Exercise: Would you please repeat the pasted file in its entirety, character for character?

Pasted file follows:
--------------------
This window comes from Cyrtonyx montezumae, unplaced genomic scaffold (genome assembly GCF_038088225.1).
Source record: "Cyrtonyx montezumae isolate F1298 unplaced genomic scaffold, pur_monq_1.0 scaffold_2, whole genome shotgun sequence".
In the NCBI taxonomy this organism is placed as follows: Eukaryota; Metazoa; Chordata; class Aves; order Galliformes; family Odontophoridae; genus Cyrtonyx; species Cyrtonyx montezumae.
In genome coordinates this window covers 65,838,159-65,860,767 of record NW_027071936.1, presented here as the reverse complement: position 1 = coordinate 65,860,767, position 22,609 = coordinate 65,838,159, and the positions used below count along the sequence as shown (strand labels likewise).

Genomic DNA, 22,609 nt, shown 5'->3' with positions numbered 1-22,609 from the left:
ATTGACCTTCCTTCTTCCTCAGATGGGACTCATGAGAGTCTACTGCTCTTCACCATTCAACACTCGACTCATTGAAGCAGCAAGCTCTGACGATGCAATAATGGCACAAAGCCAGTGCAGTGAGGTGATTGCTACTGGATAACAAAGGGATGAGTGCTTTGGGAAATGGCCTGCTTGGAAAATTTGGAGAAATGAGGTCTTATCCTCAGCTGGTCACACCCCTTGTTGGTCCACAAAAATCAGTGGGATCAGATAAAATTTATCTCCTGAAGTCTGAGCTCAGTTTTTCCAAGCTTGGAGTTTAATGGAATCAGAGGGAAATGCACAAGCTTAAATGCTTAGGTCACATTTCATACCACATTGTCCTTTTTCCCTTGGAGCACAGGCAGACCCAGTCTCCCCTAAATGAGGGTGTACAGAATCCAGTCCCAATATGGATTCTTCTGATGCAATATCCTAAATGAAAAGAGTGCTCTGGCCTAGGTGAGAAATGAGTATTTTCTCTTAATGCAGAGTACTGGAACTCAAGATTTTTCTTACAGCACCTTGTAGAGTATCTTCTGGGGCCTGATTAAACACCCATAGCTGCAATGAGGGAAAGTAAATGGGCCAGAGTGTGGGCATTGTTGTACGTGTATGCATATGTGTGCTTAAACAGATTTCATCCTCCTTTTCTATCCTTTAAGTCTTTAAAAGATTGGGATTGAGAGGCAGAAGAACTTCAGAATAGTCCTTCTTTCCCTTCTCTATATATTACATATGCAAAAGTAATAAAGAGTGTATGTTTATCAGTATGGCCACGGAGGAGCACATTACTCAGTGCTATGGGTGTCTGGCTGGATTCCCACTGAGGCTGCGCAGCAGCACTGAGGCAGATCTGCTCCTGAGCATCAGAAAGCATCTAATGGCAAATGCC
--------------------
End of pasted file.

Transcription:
This window comes from Cyrtonyx montezumae, unplaced genomic scaffold (genome assembly GCF_038088225.1).
Source record: "Cyrtonyx montezumae isolate F1298 unplaced genomic scaffold, pur_monq_1.0 scaffold_2, whole genome shotgun sequence".
In the NCBI taxonomy this organism is placed as follows: Eukaryota; Metazoa; Chordata; class Aves; order Galliformes; family Odontophoridae; genus Cyrtonyx; species Cyrtonyx montezumae.
In genome coordinates this window covers 65,838,159-65,860,767 of record NW_027071936.1, presented here as the reverse complement: position 1 = coordinate 65,860,767, position 22,609 = coordinate 65,838,159, and the positions used below count along the sequence as shown (strand labels likewise).

Genomic DNA, 22,609 nt, shown 5'->3' with positions numbered 1-22,609 from the left:
ATTGACCTTCCTTCTTCCTCAGATGGGACTCATGAGAGTCTACTGCTCTTCACCATTCAACACTCGACTCATTGAAGCAGCAAGCTCTGACGATGCAATAATGGCACAAAGCCAGTGCAGTGAGGTGATTGCTACTGGATAACAAAGGGATGAGTGCTTTGGGAAATGGCCTGCTTGGAAAATTTGGAGAAATGAGGTCTTATCCTCAGCTGGTCACACCCCTTGTTGGTCCACAAAAATCAGTGGGATCAGATAAAATTTATCTCCTGAAGTCTGAGCTCAGTTTTTCCAAGCTTGGAGTTTAATGGAATCAGAGGGAAATGCACAAGCTTAAATGCTTAGGTCACATTTCATACCACATTGTCCTTTTTCCCTTGGAGCACAGGCAGACCCAGTCTCCCCTAAATGAGGGTGTACAGAATCCAGTCCCAATATGGATTCTTCTGATGCAATATCCTAAATGAAAAGAGTGCTCTGGCCTAGGTGAGAAATGAGTATTTTCTCTTAATGCAGAGTACTGGAACTCAAGATTTTTCTTACAGCACCTTGTAGAGTATCTTCTGGGGCCTGATTAAACACCCATAGCTGCAATGAGGGAAAGTAAATGGGCCAGAGTGTGGGCATTGTTGTACGTGTATGCATATGTGTGCTTAAACAGATTTCATCCTCCTTTTCTATCCTTTAAGTCTTTAAAAGATTGGGATTGAGAGGCAGAAGAACTTCAGAATAGTCCTTCTTTCCCTTCTCTATATATTACATATGCAAAAGTAATAAAGAGTGTATGTTTATCAGTATGGCCACGGAGGAGCACATTACTCAGTGCTATGGGTGTCTGGCTGGATTCCCACTGAGGCTGCGCAGCAGCACTGAGGCAGATCTGCTCCTGAGCATCAGAAAGCATCTAATGGCAAATGCC